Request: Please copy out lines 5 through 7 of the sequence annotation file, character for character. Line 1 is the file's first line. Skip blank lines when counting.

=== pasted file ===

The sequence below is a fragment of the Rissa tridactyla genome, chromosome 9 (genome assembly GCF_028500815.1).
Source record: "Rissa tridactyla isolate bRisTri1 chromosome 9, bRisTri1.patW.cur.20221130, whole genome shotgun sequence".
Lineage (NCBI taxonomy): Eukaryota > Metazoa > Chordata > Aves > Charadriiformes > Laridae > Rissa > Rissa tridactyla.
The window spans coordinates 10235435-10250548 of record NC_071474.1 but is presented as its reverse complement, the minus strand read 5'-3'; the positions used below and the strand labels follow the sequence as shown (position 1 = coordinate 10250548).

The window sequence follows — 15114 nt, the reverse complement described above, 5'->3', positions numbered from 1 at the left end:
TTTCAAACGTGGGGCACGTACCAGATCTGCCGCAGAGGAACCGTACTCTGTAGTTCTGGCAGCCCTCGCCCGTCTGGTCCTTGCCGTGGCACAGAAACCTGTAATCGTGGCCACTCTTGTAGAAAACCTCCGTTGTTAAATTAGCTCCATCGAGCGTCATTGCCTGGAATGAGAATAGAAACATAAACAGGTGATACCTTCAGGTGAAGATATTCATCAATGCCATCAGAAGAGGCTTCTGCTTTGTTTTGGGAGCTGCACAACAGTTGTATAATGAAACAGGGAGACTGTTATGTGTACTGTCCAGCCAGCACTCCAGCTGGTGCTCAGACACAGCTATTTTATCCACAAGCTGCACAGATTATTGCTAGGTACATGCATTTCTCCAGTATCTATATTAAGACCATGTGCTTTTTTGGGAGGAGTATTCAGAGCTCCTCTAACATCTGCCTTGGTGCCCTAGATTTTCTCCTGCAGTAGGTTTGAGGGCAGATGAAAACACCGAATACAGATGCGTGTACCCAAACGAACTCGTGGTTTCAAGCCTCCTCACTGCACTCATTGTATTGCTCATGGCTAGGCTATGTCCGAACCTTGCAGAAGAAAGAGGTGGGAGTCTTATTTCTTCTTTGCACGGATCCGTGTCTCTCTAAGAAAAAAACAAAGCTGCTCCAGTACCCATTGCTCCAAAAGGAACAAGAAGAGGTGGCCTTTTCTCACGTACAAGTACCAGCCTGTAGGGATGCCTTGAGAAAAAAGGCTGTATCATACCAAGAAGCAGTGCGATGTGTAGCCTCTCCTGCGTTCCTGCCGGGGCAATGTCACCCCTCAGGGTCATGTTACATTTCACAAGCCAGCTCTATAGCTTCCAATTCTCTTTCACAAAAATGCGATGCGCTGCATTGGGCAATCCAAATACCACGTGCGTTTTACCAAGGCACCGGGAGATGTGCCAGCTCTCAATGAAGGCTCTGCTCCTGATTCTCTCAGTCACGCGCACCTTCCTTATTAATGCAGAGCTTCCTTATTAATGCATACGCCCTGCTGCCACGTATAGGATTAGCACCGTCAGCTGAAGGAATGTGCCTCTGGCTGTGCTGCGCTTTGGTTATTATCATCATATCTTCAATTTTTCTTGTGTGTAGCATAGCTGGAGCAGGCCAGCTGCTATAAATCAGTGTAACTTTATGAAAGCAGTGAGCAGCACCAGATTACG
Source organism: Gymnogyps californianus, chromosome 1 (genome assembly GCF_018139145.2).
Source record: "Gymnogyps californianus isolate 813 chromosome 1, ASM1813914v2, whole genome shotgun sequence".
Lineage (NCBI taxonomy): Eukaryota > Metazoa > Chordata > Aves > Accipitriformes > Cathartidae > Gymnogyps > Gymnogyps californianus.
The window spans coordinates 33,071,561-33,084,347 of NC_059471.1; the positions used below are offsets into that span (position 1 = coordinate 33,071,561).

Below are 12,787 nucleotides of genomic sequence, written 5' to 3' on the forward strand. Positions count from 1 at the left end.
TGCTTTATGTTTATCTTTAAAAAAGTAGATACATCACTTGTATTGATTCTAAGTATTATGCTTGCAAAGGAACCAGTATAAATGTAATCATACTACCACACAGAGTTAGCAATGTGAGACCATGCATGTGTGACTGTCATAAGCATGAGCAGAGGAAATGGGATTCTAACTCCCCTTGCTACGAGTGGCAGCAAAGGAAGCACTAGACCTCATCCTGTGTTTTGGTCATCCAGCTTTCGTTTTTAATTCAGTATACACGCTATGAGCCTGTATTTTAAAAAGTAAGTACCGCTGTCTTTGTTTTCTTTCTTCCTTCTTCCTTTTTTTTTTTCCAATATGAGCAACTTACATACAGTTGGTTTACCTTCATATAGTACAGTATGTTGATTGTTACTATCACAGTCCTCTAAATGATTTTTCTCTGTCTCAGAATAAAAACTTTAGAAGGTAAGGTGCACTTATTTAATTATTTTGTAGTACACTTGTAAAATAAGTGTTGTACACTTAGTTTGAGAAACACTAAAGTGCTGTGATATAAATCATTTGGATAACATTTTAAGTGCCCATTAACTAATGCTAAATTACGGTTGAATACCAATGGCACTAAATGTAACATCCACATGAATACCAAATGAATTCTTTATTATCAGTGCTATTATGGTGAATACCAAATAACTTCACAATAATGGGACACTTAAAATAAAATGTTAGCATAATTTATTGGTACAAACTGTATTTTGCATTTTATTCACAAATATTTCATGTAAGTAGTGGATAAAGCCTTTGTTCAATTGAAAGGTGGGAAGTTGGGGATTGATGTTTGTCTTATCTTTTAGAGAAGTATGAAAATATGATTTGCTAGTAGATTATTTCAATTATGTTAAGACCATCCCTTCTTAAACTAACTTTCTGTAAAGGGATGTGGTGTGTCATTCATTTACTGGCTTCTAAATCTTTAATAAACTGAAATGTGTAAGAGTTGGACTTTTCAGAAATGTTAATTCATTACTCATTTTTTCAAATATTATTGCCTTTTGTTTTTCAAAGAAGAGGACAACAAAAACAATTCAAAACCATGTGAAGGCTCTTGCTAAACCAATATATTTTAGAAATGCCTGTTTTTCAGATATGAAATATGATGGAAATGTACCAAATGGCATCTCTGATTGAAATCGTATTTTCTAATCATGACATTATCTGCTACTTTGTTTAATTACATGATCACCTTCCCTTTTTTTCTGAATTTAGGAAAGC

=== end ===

The window sequence follows — 15114 nt, the reverse complement described above, 5'->3', positions numbered from 1 at the left end:
TTTCAAACGTGGGGCACGTACCAGATCTGCCGCAGAGGAACCGTACTCTGTAGTTCTGGCAGCCCTCGCCCGTCTGGTCCTTGCCGTGGCACAGAAACCTGTAATCGTGGCCACTCTTGTAGAAAACCTCCGTTGTTAAATTAGCTCCATCGAGCGTCATTGCCTGGAATGAGAATAGAAACATAAACAGGTGATACCTTCAGGTGAAGATATTCATCAATGCCATCAGAAGAGGCTTCTGCTTTGTTTTGGGAGCTGCACAACAGTTGTATAATGAAACAGGGAGACTGTTATGTGTACTGTCCAGCCAGCACTCCAGCTGGTGCTCAGACACAGCTATTTTATCCACAAGCTGCACAGATTATTGCTAGGTACATGCATTTCTCCAGTATCTATATTAAGACCATGTGCTTTTTTGGGAGGAGTATTCAGAGCTCCTCTAACATCTGCCTTGGTGCCCTAGATTTTCTCCTGCAGTAGGTTTGAGGGCAGATGAAAACACCGAATACAGATGCGTGTACCCAAACGAACTCGTGGTTTCAAGCCTCCTCACTGCACTCATTGTATTGCTCATGGCTAGGCTATGTCCGAACCTTGCAGAAGAAAGAGGTGGGAGTCTTATTTCTTCTTTGCACGGATCCGTGTCTCTCTAAGAAAAAAACAAAGCTGCTCCAGTACCCATTGCTCCAAAAGGAACAAGAAGAGGTGGCCTTTTCTCACGTACAAGTACCAGCCTGTAGGGATGCCTTGAGAAAAAAGGCTGTATCATACCAAGAAGCAGTGCGATGTGTAGCCTCTCCTGCGTTCCTGCCGGGGCAATGTCACCCCTCAGGGTCATGTTACATTTCACAAGCCAGCTCTATAGCTTCCAATTCTCTTTCACAAAAATGCGATGCGCTGCATTGGGCAATCCAAATACCACGTGCGTTTTACCAAGGCACCGGGAGATGTGCCAGCTCTCAATGAAGGCTCTGCTCCTGATTCTCTCAGTCACGCGCACCTTCCTTATTAATGCAGAGCTTCCTTATTAATGCATACGCCCTGCTGCCACGTATAGGATTAGCACCGTCAGCTGAAGGAATGTGCCTCTGGCTGTGCTGCGCTTTGGTTATTATCATCATATCTTCAATTTTTCTTGTGTGTAGCATAGCTGGAGCAGGCCAGCTGCTATAAATCAGTGTAACTTTATGAAAGCAGTGAGCAGCACCAGATTACG
Source organism: Gymnogyps californianus, chromosome 1 (genome assembly GCF_018139145.2).